The dental profession has slammed upcoming proposals that will form part of this week’s Autumn Budget to limit access to free dentistry for the unemployed.
According to new plans by Chancellor Jeremy Hunt, welfare claimants who ‘refuse’ to engage with their jobcentre or take work offered to them may lose benefits.
Under the current system, claimants can be given open-ended sanctions if certain requirements are not met.
But under the new proposals, those facing these sanctions for more than six months could have their claims closed entirely. This would put a stop to these claimants accessing additional benefits including dental care and free prescriptions.
Speaking last week, Hunt said the government wanted to tackle the ‘rise in people who aren’t looking for work’.
‘These changes mean there’s help and support for everyone. But for those who refuse it, there are consequences too,’ he added.
The British Dental Association (BDA) has criticised the move, warning that the hardest hit will be those with the highest needs.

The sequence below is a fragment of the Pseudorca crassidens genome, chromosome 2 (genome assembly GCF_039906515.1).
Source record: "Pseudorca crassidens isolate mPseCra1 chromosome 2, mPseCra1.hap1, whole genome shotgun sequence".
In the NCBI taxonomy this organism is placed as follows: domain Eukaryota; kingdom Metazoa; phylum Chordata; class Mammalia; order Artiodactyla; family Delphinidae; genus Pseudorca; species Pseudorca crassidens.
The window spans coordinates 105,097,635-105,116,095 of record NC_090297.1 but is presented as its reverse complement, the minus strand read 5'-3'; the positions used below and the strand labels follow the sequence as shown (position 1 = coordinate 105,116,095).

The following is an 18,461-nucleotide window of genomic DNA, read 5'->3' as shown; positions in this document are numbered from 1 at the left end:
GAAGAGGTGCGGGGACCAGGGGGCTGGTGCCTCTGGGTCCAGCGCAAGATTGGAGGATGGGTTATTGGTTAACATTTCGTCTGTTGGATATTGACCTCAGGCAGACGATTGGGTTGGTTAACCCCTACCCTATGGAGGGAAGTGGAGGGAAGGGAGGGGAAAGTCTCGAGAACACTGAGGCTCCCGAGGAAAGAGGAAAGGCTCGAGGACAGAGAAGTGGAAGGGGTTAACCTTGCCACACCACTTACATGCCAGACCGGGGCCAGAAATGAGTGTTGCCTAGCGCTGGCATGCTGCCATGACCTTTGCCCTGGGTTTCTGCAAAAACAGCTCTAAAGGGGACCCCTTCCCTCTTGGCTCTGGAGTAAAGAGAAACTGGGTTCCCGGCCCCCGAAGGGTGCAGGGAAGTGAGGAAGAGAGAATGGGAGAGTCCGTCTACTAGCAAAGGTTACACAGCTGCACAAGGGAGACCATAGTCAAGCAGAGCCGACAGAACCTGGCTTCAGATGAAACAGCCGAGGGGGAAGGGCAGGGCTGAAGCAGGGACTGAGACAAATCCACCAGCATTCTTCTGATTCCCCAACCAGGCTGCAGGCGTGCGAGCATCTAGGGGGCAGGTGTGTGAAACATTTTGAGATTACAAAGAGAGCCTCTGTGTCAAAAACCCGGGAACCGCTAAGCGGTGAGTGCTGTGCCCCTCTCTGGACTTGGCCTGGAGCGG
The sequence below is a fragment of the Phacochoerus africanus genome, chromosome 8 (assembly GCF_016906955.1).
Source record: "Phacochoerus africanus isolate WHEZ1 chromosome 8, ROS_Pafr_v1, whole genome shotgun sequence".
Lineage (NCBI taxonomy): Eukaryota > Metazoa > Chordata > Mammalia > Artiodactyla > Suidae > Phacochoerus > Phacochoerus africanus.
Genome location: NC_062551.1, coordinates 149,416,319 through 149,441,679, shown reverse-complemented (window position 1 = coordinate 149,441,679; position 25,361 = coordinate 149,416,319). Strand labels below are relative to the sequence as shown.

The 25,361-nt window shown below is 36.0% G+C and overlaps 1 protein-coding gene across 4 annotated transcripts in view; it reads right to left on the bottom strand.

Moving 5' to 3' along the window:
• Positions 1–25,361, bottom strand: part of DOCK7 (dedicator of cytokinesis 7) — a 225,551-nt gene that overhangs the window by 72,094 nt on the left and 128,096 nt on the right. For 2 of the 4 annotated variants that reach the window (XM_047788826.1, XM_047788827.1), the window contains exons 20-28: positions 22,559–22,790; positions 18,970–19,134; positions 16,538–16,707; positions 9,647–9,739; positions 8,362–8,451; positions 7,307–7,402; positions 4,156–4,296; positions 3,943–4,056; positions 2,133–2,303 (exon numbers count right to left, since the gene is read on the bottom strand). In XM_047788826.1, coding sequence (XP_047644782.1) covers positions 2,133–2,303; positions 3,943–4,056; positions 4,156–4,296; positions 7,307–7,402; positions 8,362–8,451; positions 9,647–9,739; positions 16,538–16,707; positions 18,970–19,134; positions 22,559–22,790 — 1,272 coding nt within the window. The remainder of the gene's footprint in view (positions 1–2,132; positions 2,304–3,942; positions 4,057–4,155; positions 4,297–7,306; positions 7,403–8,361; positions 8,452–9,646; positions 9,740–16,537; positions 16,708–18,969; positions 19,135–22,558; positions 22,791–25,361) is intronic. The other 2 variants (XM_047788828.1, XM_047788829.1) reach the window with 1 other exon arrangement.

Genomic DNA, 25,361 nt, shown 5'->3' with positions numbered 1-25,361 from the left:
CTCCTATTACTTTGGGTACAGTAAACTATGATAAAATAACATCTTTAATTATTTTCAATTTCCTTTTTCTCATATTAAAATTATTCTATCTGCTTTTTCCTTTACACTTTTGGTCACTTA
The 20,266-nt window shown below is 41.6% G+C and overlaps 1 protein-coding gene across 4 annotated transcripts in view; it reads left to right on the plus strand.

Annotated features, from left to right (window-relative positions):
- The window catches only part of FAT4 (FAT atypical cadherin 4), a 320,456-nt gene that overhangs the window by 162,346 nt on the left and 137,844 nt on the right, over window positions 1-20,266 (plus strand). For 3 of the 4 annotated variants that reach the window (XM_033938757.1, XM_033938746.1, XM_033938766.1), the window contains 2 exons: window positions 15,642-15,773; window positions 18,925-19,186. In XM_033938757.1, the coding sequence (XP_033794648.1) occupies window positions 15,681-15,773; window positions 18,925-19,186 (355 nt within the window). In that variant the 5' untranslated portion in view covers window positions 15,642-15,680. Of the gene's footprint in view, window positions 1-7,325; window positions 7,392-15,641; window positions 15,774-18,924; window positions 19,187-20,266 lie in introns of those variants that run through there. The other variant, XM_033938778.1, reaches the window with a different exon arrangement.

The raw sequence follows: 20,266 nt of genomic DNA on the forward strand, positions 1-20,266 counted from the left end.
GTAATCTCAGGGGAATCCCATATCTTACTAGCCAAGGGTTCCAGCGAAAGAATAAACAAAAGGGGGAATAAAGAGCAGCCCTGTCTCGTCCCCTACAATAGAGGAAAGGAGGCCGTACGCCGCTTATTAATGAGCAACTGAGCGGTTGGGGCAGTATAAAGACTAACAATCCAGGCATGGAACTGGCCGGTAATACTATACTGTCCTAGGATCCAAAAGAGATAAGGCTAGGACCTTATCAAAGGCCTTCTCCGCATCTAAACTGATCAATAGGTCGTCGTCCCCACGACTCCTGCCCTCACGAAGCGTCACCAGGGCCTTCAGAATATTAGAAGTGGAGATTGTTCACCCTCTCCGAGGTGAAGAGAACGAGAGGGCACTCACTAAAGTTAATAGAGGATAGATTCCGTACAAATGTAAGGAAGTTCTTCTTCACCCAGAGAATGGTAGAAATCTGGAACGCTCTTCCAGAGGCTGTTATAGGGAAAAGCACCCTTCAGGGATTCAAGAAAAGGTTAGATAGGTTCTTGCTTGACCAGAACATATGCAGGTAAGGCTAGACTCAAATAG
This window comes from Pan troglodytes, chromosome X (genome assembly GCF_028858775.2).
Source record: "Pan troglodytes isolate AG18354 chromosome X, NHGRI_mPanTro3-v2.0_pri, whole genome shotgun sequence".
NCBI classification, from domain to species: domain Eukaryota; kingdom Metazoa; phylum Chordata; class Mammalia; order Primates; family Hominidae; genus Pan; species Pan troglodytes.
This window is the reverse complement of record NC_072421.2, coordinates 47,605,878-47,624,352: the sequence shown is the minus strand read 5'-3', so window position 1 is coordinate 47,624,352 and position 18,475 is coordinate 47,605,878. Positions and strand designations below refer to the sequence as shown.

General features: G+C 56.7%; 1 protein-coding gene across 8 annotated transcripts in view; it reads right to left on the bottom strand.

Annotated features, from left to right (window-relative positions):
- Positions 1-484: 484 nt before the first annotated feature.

In addition, no new investment for dentistry is expected in the Autumn Budget. The BDA says NHS England has given Integrated Care Boards license to raid ‘underspends’ in dental budgets to plug funding gaps.
BDA chair Eddie Crouch said: ‘This is an utterly grotesque display of priorities by the treasury.
‘In the coming autumn statement not a penny of investment is expected to go into a struggling service. But cutting off access to free dentistry will be used as a stick to beat the long-term sick back into work.
‘Millions are now struggling to access care. Those who most need it and can least afford it will inevitably be the hardest hit.
‘NHS dentistry is meant to be a core part of our health service. Not a budget line that’s raided to suit the whims of government accountants.’
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